Parks
Mar 14, 2014

Intrigue Alert: Make This Northeastern Astoria Hill a Park?

We caught wind of this story via Curbed and also checked out Gothamist’s take on it—both sourced their info from those urban exploring cats at LTV Squad, who really know (…)

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Could that big, green, forested hill become a park?

We caught wind of this story via Curbed and also checked out Gothamist’s take on it—both sourced their info from those urban exploring cats at LTV Squad, who really know their stuff. It’s all very interesting.

Basically, there is a big forested hill on the northeast corner of Astoria, near Hazen Street, AKA the road to Rikers. It’s all fenced off from the public. Some Astoria natives call it The Mountain and say it’s made from the dirt excavated during the construction of LaGuardia airport. Others, who called it The Dumps, believe it was a landfill at one point.

To many, including myself, the idea of turning it into a park makes great sense. As Astoria continues to grow, we can use all the green space we can get. However, there are other desired plans in the works, with potential interests that include LGA, DEP, and Port Authority. From LTV Squad author Joseph Anastasio:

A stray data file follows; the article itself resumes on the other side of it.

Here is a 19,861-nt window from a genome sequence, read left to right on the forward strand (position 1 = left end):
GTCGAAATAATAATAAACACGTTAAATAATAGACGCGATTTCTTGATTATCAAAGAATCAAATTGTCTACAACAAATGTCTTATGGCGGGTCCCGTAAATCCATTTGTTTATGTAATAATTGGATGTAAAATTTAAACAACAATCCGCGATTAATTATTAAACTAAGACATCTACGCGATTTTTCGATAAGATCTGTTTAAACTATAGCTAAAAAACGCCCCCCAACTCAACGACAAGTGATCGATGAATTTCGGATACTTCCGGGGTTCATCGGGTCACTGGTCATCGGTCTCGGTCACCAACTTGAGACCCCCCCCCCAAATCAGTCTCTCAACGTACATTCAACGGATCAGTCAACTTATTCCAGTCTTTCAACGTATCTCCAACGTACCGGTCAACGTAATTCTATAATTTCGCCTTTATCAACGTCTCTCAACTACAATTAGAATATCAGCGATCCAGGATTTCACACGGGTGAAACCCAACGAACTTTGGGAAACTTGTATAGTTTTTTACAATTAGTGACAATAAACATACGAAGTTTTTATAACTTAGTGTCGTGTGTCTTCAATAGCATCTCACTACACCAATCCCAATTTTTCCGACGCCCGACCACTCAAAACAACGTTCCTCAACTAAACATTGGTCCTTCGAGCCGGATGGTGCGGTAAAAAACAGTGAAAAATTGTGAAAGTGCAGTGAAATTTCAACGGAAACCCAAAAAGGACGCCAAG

Unfortunately, it seems the Port Authority wants to level at least 20-30 feet off the top of the mountain and create a ‘staging area’ for runway extension work that will be performed at LaGuardia airport. In the process, I’m sure the vast majority of the trees on this property would be cut down. Meanwhile, the DEP report suggests the land could be used for an enlarged sewage treatment plant (they have an existing one down the block – why not build it there like they did in Greenpoint?). Thus you have two government entities vying for the use of public owned property without any community input. A potential scenario could be the Port Authority clearing the trees and grading the top of the mountain for their temporary use in the runway expansion project, while turning the property back over to the city afterwards for the construction of an enlarged sewage treatment plant afterwards.

What do you think—should it be a park, open green space, or should these other entities do something with it. We’d love to know your thoughts!

About Meg Cotner

Meg Cotner was trained as a harpsichordist and now works as a freelance writer and editor. She is the author of "Food Lovers' Guide to Queens," and is a skilled and avid home cook, baker, and preserver.

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